Rum Diarys: Best rums for tiki cocktails Part III

The colour is the first thing you’ll notice – it’s not called gold for the fun of it after all!


Ok so I covered the basic white rums. There were a few brands (and countries) covered but now we move onto my favourite type of rum: Gold Rum.

This section should allow you to expand your rum styles, and your geography knowledge, a little further. With Gold rums from Venezuela to Cuba and across the entire Caribbean; there is sure to be a choice for everyone…


Diplomatico Anejo (Venezuela) £22.84 – The Drink Shop

Classic Venezuelan Rum at its best...
Classic Venezuelan Rum at its best…

This smooth-sipping golden rum is blended from a combination of continuous still rums and potstill rums. Although blended, the average age of the finished product is 4 years old. Diplomatico is a very strong brand from Venezuela and can hold its own in almost any rum-sipping competition (its various products have won various awards over the years) and yet it blends into tiki cocktails remarkably well.

Fervent Shaker insider tip: If you’re looking for a well-balanced, blended gold rum and want to try something other than Caribbean rum then I strongly suggest giving this brand, including this particular rum, a go!

Ron de Jeremy – Reserve Adult Rum! (Panama) £33.32 The Drink Shop

Distilled by a Legend, tastes like it was too...
Distilled by a Legend, tastes like it was too…

Ron de Jeremy is an extremely well-balanced 7 year old rum and is quite literally distilled by a living legend: Cuban Master Distiller Francisco ‘Don Pancho’ Fernandez. Don Pancho is 72 years old and is considered one of the most experienced and renowned master distillers in the rum industry.

Fervent Shaker insider tip: This rum is fantastic to sip, and will reward those with a well-developed palate. However it has been created in such a way that it will also mix well with other ingredients, especially when mixing cocktails. 

Mount Gay – Eclipse (Barbados) £19.70 The Drink Shop

A great rum at a reasonably low price... Perfect for mixing and a shoe in for this list...
A great rum at a reasonably low price… Perfect for mixing and a shoe in for this list…

Another long standing favourite of mine, this reasonably price rum is one of the sleeper hits of the last few decades. Whilst all of the top-end rums clean up at awards ceremonies, this rather unassuming bottle sits itself on the supermarket shelf and literally sells by the bucket.

Those who have been to Barbados and visited the distillery will know its history well and even those not interested in rum will have heard of it whilst on the island.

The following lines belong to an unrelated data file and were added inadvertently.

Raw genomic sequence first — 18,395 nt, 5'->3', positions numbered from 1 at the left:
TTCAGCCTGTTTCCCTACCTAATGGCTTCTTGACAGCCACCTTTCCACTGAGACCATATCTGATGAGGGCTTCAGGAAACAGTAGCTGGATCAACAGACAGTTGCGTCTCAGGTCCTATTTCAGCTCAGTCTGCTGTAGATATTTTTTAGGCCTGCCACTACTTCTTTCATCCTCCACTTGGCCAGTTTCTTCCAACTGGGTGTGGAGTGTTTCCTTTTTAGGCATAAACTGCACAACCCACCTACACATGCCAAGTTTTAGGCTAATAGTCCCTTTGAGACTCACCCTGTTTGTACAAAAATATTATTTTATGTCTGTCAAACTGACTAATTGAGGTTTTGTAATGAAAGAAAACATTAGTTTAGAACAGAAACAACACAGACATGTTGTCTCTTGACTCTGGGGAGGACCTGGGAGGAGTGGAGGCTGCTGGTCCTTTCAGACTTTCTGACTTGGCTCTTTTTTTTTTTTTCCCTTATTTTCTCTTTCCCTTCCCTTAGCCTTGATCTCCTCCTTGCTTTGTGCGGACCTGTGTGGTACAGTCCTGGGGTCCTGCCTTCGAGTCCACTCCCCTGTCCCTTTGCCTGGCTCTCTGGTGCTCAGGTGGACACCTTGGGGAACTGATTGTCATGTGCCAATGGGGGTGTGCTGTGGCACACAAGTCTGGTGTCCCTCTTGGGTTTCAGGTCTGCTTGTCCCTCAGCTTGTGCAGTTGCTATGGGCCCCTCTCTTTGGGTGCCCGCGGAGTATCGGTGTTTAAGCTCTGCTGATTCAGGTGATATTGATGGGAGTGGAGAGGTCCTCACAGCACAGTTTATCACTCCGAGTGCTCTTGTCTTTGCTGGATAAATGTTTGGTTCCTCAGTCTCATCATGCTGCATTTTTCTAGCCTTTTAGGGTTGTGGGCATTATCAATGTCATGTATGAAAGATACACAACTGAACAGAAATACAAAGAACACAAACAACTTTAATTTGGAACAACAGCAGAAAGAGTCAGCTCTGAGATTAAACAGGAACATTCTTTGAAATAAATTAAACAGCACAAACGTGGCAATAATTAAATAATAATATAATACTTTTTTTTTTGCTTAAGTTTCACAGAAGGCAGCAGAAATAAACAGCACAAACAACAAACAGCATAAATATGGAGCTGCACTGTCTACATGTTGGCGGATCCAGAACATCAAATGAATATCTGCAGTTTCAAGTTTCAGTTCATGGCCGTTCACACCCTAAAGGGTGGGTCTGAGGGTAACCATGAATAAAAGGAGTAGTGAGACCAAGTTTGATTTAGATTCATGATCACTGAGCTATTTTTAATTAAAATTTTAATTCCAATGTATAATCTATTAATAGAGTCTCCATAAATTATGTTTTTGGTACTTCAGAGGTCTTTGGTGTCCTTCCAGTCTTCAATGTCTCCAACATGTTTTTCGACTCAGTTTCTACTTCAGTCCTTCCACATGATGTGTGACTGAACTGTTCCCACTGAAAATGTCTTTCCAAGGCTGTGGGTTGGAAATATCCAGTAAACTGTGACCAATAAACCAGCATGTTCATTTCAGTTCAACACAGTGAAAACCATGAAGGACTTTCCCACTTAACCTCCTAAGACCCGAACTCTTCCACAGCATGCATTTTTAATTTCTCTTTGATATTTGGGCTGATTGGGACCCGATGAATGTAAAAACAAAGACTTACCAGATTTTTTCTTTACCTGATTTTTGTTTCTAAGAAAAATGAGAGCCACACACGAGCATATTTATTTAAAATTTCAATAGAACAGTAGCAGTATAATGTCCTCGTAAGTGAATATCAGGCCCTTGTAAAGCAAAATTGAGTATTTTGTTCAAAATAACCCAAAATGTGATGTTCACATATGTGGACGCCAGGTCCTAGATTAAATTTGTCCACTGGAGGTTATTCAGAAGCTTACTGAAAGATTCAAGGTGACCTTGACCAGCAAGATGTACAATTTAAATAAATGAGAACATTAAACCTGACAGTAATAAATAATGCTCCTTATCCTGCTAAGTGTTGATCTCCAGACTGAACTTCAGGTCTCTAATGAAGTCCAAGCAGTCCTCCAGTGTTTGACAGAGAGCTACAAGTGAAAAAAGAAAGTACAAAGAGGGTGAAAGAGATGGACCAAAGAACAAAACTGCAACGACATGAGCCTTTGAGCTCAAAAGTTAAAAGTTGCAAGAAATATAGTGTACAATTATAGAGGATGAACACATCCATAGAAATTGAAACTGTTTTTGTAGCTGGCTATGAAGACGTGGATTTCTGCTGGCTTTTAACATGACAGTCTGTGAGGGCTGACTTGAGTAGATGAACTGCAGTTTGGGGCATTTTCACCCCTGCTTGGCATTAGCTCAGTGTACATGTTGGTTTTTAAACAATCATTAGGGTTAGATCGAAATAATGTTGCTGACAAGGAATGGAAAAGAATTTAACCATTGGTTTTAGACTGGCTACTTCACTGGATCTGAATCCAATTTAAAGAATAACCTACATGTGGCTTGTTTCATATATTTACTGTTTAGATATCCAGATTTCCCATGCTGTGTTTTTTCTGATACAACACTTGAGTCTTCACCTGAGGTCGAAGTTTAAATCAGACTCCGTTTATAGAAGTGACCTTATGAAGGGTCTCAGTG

Hand-crafted since 1703, Mount Gay Rum is made using the finest Barbados sugar cane and pure spring water. This leaves you with a rum that can be sipped neat and yet is equally, if not more so, at home combined with your favourite mixer…

Fervent Shaker insider tip: this rum is reasonably priced and found in most of the bigger supermarkets in the UK. Failing that you can find it easily in online alcohol shops.

Flor De Cana – 4YO Gold (Nicaragua) £22.68 The Drink Shop

A Nicaraguan Rum perfect for light cocktails. Try it in your next tiki attempt...
A Nicaraguan Rum perfect for light cocktails. Try it in your next tiki attempt…

Flor de Cana 4YO Golden Rum is a little something different. From central/south America this rum is well-balanced and perfect for combining with mixers and works brilliantly in light cocktails.

Palate notes: “A soft entry leads to a round, dry medium-bodiea palate with caramel, sugar cane and peppery spice flavours. Finishes with a dash of toasted coconut shavings and pepper. Very clean and pure.” – Flor De Cana.com

Appleton Estate Special (Jamaica) £14.00 – Sainsbury’s

A supermarket staple, this gold rum is perfect for adding to your collection...
A supermarket staple, this gold rum is perfect for adding to your collection…

The price tag on this rum may make you cringe and think ‘bargain basement’ but the idea here is to give you a cheaper option whilst making sure you get your money’s worth. Appleton Estate special Jamaica Rum is only £14 yes, but it’s an absolute bargain in regards to its taste and overall finish. It’s not as sophisticated as some of the other rums on this list, but its sheer versatility means it can be used in a range of tiki (and non-tiki) cocktails. And for that reason alone it makes the list…

Honourable Mention: Angostura 1919 (Trinidad & Tobago) £26.00 – Sainsbury’s

Links for further reading:

Flor De Cana

Appleton estate

Mount Gay

Diplomatico

Ron de Jeremy

Angostura

Sainsbury’s

Tesco

Rum Diarys: Best Rums For Tiki Cocktails Part I

Show me a Tiki Cocktail and I’ll show you a good rum…

tiki bar disneyland


Tiki cocktails have, traditionally, always used rum in some form or another. The thing is; rum doesn’t just come in 1 style. Just go to your local supermarket, find the alcohol department and you’ll see just how many brands there are.

Whilst you can split rum up into the 4 main types: White, Gold, Dark & Spiced; the complications for choosing one to make your tiki cocktail arise when you look a little closer. Whilst the branding of a rum will be the easiest way to determine a difference, there are also differences in styles.

The style of a rum is determined by several factors. These can include the type of still used, the type of sugar-base* used even the area of which thee rum is distilled can affect the style, and therefore the taste, of a rum. Just like with the difference between different Whiskies there is an equal difference between any two rums.

*All rum uses sugar as a base for the alcohol, but some use molasses (a thick black liquid) and others use sugar cane. The results are often significantly different – with the processes using molasses usually resulting in a darker more viscous end product.